I stopped leaving my house, dropped out of my circle of friends, gave up my voluntary job and quit university and became very paranoid, especially about my mother. My family didn’t really understand what was happening to me. They could see I was changing and acting strange, out of character. They prayed for me but that didn’t have an impact on the dark place I was in at the time.
After an incident at home I was diagnosed with depression and psychosis and became an inpatient at the North London Forensic Service.
I was put on medication which helped me a lot and I had therapy sessions where I could express what I was going through.
Staff also ran various activities throughout the day – I started off doing art, pottery and going to the gym. I felt like these activities helped to me to have a purpose, it meant I wouldn’t spend all day in bed. Since then I have been so in tune with my fitness and health. I exercise regularly, it helps my physical and mental wellbeing.
In the past I’ve used exercise to elevate my mood, it helped me sleep better and I became more health conscious but it was too easy to put it off. Due to the support I’ve had on the ward I really feel like I’ve had a lifestyle change in the past two years. I’m more health conscious too – I think about what I am eating and my diet too. I have learnt what works for me while I was here and I feel healthier, physically and mentally.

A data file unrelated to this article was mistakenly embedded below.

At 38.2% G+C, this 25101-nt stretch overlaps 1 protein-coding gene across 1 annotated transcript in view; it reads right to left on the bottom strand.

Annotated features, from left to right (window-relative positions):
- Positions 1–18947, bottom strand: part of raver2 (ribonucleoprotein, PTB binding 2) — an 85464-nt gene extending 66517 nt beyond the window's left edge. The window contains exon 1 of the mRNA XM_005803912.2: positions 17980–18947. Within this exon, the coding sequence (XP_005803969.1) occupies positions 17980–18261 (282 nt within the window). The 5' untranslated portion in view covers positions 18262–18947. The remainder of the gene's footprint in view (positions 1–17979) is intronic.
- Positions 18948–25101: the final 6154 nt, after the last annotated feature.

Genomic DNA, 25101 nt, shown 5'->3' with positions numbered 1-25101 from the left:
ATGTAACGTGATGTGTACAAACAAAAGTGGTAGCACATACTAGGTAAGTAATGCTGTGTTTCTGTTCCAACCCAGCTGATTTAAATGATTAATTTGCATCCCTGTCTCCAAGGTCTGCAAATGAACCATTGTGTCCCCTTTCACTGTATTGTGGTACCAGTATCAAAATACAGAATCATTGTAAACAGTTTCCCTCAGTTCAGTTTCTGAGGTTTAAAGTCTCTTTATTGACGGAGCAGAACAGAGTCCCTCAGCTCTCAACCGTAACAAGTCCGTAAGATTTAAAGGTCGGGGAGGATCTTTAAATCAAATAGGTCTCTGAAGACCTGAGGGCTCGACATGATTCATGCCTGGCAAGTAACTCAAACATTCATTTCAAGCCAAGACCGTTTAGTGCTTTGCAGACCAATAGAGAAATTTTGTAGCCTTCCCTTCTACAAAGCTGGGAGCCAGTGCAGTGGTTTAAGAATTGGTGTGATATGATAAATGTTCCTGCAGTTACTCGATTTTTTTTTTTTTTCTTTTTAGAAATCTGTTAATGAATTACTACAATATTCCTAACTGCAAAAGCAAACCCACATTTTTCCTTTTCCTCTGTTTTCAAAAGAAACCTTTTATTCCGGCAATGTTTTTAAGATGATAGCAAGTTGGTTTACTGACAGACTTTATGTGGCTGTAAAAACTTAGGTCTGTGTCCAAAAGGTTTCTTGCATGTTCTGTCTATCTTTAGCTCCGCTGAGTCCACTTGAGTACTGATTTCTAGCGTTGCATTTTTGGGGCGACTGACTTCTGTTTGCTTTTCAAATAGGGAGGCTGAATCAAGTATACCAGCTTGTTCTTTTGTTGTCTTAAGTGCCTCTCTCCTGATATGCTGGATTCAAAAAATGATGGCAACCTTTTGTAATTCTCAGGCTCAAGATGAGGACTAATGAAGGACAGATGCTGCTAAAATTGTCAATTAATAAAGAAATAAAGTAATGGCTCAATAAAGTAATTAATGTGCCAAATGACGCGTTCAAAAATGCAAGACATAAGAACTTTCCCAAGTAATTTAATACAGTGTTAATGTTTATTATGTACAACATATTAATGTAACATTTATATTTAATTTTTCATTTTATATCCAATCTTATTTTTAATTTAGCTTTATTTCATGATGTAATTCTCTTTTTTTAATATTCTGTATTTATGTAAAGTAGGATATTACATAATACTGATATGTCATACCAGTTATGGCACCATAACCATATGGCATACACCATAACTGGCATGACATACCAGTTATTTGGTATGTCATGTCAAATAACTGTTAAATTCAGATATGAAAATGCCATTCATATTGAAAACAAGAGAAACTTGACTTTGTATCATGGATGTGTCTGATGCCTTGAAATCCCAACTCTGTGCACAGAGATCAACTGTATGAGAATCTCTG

Enablement outlines my whole experience here. The staff help me set up housing and they help teach me life skills for when I’m back in the community. For example, I’m being taught how to budget so I’ll be able to make ends meet when I’m discharged from the wards. I keep track of what I spend and I’m encouraged to save, I never used to do that before. I would spend everything I earned. These are the kinds of skills which I’ll need when I’m living by myself – I’m conscious of the fact that I’ll have food to buy and bills to pay and I want to make sure I get this right so it doesn’t get too much.
It’s not just that, my relationships with my family have improved too. At one point I wasn’t even on speaking terms with my mum, now we’re in touch and we’re working on our relationship. I think things have got much better with my sister too. Everything is out in the open now - they know a lot more about me and can understand some of what I was going through.
It’s encouraging to know there will be support for me even after I am discharged. I’ll have help with finding a job and applying for benefits.
Before I came here I was at university. I have a degree in sociology and criminology but I want to go back and do a masters. I need to think about maintaining everything I have learnt during my time here and ensure that I don’t put too much pressure on myself, but at some point I’d quite like to go back to university.